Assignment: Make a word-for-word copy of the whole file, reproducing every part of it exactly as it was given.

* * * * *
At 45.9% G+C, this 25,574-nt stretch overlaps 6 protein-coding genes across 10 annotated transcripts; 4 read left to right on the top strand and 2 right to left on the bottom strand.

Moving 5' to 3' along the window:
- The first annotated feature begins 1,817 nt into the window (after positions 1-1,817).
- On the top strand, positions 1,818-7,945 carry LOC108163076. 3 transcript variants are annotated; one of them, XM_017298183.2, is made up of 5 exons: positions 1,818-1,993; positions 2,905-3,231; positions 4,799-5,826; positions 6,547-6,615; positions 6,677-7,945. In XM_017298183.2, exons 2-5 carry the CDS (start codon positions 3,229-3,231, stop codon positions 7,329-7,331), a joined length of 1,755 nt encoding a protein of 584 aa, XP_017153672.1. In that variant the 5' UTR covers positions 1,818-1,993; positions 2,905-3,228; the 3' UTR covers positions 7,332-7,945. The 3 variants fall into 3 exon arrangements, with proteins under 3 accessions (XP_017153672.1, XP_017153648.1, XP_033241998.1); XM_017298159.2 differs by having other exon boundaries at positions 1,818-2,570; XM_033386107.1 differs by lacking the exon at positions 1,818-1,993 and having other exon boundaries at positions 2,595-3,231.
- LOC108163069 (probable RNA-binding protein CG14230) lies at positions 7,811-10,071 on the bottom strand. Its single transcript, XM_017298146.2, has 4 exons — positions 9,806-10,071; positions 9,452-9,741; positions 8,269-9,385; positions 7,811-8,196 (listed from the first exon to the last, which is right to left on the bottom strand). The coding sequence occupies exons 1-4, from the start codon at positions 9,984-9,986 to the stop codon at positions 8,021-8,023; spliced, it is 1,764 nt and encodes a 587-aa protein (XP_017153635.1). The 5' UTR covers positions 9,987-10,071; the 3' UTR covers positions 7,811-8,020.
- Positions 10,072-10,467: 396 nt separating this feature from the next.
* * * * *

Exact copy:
At 45.9% G+C, this 25,574-nt stretch overlaps 6 protein-coding genes across 10 annotated transcripts; 4 read left to right on the top strand and 2 right to left on the bottom strand.

Moving 5' to 3' along the window:
- The first annotated feature begins 1,817 nt into the window (after positions 1-1,817).
- On the top strand, positions 1,818-7,945 carry LOC108163076. 3 transcript variants are annotated; one of them, XM_017298183.2, is made up of 5 exons: positions 1,818-1,993; positions 2,905-3,231; positions 4,799-5,826; positions 6,547-6,615; positions 6,677-7,945. In XM_017298183.2, exons 2-5 carry the CDS (start codon positions 3,229-3,231, stop codon positions 7,329-7,331), a joined length of 1,755 nt encoding a protein of 584 aa, XP_017153672.1. In that variant the 5' UTR covers positions 1,818-1,993; positions 2,905-3,228; the 3' UTR covers positions 7,332-7,945. The 3 variants fall into 3 exon arrangements, with proteins under 3 accessions (XP_017153672.1, XP_017153648.1, XP_033241998.1); XM_017298159.2 differs by having other exon boundaries at positions 1,818-2,570; XM_033386107.1 differs by lacking the exon at positions 1,818-1,993 and having other exon boundaries at positions 2,595-3,231.
- LOC108163069 (probable RNA-binding protein CG14230) lies at positions 7,811-10,071 on the bottom strand. Its single transcript, XM_017298146.2, has 4 exons — positions 9,806-10,071; positions 9,452-9,741; positions 8,269-9,385; positions 7,811-8,196 (listed from the first exon to the last, which is right to left on the bottom strand). The coding sequence occupies exons 1-4, from the start codon at positions 9,984-9,986 to the stop codon at positions 8,021-8,023; spliced, it is 1,764 nt and encodes a 587-aa protein (XP_017153635.1). The 5' UTR covers positions 9,987-10,071; the 3' UTR covers positions 7,811-8,020.
- Positions 10,072-10,467: 396 nt separating this feature from the next.